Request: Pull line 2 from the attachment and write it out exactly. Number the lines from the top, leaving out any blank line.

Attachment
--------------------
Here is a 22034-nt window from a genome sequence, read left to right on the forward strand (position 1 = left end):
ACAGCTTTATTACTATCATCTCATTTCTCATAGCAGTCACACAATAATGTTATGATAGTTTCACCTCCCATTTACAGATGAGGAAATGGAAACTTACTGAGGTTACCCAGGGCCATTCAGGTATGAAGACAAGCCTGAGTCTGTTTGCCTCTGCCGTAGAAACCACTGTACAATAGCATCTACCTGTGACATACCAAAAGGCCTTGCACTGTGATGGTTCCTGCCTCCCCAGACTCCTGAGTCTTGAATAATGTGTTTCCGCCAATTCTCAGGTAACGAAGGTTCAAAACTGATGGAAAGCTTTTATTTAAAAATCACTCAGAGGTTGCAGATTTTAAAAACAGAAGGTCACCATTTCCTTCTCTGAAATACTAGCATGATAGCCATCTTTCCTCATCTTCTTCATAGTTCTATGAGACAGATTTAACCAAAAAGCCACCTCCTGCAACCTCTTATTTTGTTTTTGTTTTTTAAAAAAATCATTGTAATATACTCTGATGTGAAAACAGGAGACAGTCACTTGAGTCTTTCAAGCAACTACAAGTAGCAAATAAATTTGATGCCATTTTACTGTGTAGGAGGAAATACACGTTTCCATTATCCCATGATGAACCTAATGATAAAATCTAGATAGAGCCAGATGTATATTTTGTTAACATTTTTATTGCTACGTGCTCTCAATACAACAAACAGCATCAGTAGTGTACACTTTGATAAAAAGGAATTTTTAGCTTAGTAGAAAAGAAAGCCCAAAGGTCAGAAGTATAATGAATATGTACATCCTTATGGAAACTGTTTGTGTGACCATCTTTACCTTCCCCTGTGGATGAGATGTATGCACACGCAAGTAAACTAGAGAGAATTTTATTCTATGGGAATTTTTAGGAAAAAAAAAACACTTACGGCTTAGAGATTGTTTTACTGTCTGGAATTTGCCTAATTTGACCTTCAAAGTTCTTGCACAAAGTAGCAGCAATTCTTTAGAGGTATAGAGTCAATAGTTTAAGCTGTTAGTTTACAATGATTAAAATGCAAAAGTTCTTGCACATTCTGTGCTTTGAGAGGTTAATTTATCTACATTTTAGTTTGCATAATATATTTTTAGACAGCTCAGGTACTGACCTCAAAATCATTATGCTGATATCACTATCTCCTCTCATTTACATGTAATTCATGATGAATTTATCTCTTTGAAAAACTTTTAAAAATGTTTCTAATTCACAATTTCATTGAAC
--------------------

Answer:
ACAGCTTTATTACTATCATCTCATTTCTCATAGCAGTCACACAATAATGTTATGATAGTTTCACCTCCCATTTACAGATGAGGAAATGGAAACTTACTGAGGTTACCCAGGGCCATTCAGGTATGAAGACAAGCCTGAGTCTGTTTGCCTCTGCCGTAGAAACCACTGTACAATAGCATCTACCTGTGACATACCAAAAGGCCTTGCACTGTGATGGTTCCTGCCTCCCCAGACTCCTGAGTCTTGAATAATGTGTTTCCGCCAATTCTCAGGTAACGAAGGTTCAAAACTGATGGAAAGCTTTTATTTAAAAATCACTCAGAGGTTGCAGATTTTAAAAACAGAAGGTCACCATTTCCTTCTCTGAAATACTAGCATGATAGCCATCTTTCCTCATCTTCTTCATAGTTCTATGAGACAGATTTAACCAAAAAGCCACCTCCTGCAACCTCTTATTTTGTTTTTGTTTTTTAAAAAAATCATTGTAATATACTCTGATGTGAAAACAGGAGACAGTCACTTGAGTCTTTCAAGCAACTACAAGTAGCAAATAAATTTGATGCCATTTTACTGTGTAGGAGGAAATACACGTTTCCATTATCCCATGATGAACCTAATGATAAAATCTAGATAGAGCCAGATGTATATTTTGTTAACATTTTTATTGCTACGTGCTCTCAATACAACAAACAGCATCAGTAGTGTACACTTTGATAAAAAGGAATTTTTAGCTTAGTAGAAAAGAAAGCCCAAAGGTCAGAAGTATAATGAATATGTACATCCTTATGGAAACTGTTTGTGTGACCATCTTTACCTTCCCCTGTGGATGAGATGTATGCACACGCAAGTAAACTAGAGAGAATTTTATTCTATGGGAATTTTTAGGAAAAAAAAAACACTTACGGCTTAGAGATTGTTTTACTGTCTGGAATTTGCCTAATTTGACCTTCAAAGTTCTTGCACAAAGTAGCAGCAATTCTTTAGAGGTATAGAGTCAATAGTTTAAGCTGTTAGTTTACAATGATTAAAATGCAAAAGTTCTTGCACATTCTGTGCTTTGAGAGGTTAATTTATCTACATTTTAGTTTGCATAATATATTTTTAGACAGCTCAGGTACTGACCTCAAAATCATTATGCTGATATCACTATCTCCTCTCATTTACATGTAATTCATGATGAATTTATCTCTTTGAAAAACTTTTAAAAATGTTTCTAATTCACAATTTCATTGAAC